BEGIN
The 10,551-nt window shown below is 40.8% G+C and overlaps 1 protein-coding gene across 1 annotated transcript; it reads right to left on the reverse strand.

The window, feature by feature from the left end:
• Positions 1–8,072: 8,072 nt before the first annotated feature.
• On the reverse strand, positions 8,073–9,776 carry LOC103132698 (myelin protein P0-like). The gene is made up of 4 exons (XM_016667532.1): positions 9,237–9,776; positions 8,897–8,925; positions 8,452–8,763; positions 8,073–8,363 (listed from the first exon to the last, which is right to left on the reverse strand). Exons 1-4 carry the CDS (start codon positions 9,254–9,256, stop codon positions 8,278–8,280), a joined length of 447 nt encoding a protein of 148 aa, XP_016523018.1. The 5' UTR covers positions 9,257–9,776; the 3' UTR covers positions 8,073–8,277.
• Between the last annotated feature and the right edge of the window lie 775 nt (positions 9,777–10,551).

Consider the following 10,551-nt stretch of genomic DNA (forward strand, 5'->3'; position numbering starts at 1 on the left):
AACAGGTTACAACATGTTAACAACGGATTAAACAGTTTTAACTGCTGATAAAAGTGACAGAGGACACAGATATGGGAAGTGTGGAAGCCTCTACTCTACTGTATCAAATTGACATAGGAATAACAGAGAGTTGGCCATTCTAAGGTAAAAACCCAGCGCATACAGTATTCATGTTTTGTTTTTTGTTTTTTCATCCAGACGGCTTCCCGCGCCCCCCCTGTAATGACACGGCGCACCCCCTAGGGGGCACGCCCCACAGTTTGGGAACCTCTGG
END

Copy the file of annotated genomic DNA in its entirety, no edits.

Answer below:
The 10,551-nt window shown below is 40.8% G+C and overlaps 1 protein-coding gene across 1 annotated transcript; it reads right to left on the reverse strand.

The window, feature by feature from the left end:
• Positions 1–8,072: 8,072 nt before the first annotated feature.
• On the reverse strand, positions 8,073–9,776 carry LOC103132698 (myelin protein P0-like). The gene is made up of 4 exons (XM_016667532.1): positions 9,237–9,776; positions 8,897–8,925; positions 8,452–8,763; positions 8,073–8,363 (listed from the first exon to the last, which is right to left on the reverse strand). Exons 1-4 carry the CDS (start codon positions 9,254–9,256, stop codon positions 8,278–8,280), a joined length of 447 nt encoding a protein of 148 aa, XP_016523018.1. The 5' UTR covers positions 9,257–9,776; the 3' UTR covers positions 8,073–8,277.
• Between the last annotated feature and the right edge of the window lie 775 nt (positions 9,777–10,551).

Consider the following 10,551-nt stretch of genomic DNA (forward strand, 5'->3'; position numbering starts at 1 on the left):
AACAGGTTACAACATGTTAACAACGGATTAAACAGTTTTAACTGCTGATAAAAGTGACAGAGGACACAGATATGGGAAGTGTGGAAGCCTCTACTCTACTGTATCAAATTGACATAGGAATAACAGAGAGTTGGCCATTCTAAGGTAAAAACCCAGCGCATACAGTATTCATGTTTTGTTTTTTGTTTTTTCATCCAGACGGCTTCCCGCGCCCCCCCTGTAATGACACGGCGCACCCCCTAGGGGGCACGCCCCACAGTTTGGGAACCTCTGG